bio_jimJim Wilcox – Guitar & vocals

Young Jimmy tried calling square dances in Buck Owens’ San Joaquin Valley to attract chicks (the gold Nehru shirt, purple striped flares, love beads, and two–tone suede shoes weren’t working). His dad traded a Norton motorcycle for a ’51 Fender amp, and a matching (Buck approved) guitar was thrown in. The boots were cool, but he he learned singing Beatles’ songs was more effective.

After five-years in an eastern state of coal, steel, and Nittany Lions, Jim thumbed to LA, then packed his van for a mic-side tour of Pacific coast highway bars. After years in the Humboldt Bottoms, he returned to Hollywood Blvd and learned from Robben Ford, Larry Carlton, Keith Wyatt, and others at Musicians Institute.

After a couple of years bobbing on the Southern California coast, he moved to Portland, Oregon, married, and formed The Working Stiffs with Stan Jones.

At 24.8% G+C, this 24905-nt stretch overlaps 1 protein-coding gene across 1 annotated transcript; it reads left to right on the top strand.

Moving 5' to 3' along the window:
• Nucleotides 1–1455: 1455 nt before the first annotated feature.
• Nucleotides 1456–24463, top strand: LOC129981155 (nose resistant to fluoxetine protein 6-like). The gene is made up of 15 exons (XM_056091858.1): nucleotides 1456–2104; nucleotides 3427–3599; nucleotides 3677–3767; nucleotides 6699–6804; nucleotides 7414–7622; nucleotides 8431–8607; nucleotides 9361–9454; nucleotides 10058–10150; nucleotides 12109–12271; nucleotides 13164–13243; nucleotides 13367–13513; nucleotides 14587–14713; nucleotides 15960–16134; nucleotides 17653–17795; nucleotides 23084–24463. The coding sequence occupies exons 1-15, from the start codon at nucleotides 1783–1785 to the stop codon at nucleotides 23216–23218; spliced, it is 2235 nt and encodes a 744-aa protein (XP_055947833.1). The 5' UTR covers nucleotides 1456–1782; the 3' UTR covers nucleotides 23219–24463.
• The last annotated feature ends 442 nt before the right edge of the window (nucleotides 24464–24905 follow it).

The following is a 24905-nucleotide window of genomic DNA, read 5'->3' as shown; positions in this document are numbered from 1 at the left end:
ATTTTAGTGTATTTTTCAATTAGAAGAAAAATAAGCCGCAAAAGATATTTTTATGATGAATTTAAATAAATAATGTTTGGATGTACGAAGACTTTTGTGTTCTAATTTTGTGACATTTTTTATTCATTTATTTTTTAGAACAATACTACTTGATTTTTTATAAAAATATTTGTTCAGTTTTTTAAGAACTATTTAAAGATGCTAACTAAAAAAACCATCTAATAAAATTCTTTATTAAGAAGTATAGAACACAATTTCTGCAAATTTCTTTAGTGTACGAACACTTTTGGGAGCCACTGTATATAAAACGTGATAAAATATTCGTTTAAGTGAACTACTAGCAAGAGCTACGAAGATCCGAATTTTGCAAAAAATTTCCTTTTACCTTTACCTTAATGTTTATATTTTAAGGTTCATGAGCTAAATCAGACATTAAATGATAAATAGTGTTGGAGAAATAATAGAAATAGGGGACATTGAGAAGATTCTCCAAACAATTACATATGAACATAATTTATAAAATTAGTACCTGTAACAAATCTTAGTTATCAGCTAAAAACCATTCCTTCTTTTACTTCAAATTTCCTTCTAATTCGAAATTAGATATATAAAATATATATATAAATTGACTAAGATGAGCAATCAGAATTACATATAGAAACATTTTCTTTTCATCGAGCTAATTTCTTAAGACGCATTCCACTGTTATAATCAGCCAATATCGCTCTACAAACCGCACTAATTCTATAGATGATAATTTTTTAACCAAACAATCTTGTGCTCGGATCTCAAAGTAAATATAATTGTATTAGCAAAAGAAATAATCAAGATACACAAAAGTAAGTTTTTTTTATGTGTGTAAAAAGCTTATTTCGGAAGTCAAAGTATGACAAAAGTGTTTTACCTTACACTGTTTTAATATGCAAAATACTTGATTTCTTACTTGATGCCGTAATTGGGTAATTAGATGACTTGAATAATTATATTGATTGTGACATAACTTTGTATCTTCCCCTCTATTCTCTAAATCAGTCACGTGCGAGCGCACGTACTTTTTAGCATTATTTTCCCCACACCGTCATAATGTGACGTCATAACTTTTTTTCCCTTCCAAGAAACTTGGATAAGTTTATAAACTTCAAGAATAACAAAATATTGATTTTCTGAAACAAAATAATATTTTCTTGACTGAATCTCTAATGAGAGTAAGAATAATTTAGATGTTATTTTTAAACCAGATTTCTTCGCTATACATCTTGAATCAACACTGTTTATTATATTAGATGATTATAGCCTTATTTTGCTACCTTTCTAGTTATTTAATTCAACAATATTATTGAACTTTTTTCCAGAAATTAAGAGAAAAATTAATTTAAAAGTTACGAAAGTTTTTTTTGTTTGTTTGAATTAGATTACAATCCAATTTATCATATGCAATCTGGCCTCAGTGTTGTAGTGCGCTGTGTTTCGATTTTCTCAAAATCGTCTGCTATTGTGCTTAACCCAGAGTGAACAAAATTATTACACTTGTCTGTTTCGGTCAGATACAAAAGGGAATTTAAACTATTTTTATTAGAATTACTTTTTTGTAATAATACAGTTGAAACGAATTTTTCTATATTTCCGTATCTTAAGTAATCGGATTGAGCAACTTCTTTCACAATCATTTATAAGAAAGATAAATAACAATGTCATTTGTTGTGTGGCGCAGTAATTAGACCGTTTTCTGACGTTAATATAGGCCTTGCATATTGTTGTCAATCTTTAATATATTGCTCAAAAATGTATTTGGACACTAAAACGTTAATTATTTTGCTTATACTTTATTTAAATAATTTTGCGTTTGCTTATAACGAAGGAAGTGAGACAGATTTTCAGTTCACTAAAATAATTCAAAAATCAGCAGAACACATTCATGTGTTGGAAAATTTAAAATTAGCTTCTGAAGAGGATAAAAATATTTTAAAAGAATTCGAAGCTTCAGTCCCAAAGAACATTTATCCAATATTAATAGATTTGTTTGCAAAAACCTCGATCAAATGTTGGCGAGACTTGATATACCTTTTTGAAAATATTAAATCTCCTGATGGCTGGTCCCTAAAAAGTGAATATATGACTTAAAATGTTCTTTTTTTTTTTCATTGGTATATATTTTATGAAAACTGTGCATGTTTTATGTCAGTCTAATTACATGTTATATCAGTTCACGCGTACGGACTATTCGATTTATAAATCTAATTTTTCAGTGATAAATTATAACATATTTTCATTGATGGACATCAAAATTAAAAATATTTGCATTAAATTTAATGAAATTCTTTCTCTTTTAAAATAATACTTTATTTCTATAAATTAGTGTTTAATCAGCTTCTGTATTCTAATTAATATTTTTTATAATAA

Stan Jones – Keyboards & backing vocals

bio_stanStan Jones was born into a cultural Electrolux near Clearcut, Oregon. He could barely reach the keyboard when the easy listening music and avocado and burnt orange shags inspired him to play piano… for a while.

Playing in high school bands, Stan learned the limits of a metal balladeer when his bandmates greeted him at rehearsal with the ashes of his Beth (Kiss) sheet music in a charred coffee can on his piano. The trauma led him to play solo, and explore recording with Bob.

Later, as an Oregon State University student, Stan discovered culture beyond Redneck County’s three radio stations. His instructors’ rejection of jazz, and his discovery of the piano’s black keys, led Stan to Germany, where he immersed himself in Euro Pop.

Oregon eventually lured Stan back with a new wife to finish his degrees, get a job, and grow a family. He escaped to Portland, where he again played solo and watched slugs eat algae. It was there that Jim coaxed him to co-found The Working Stiffs.

While Stan reveres Steely Dan, Elton John, The Beatles, Little Feat, and countless jazz and rock greats, some note a distinct Floyd Cramer influence.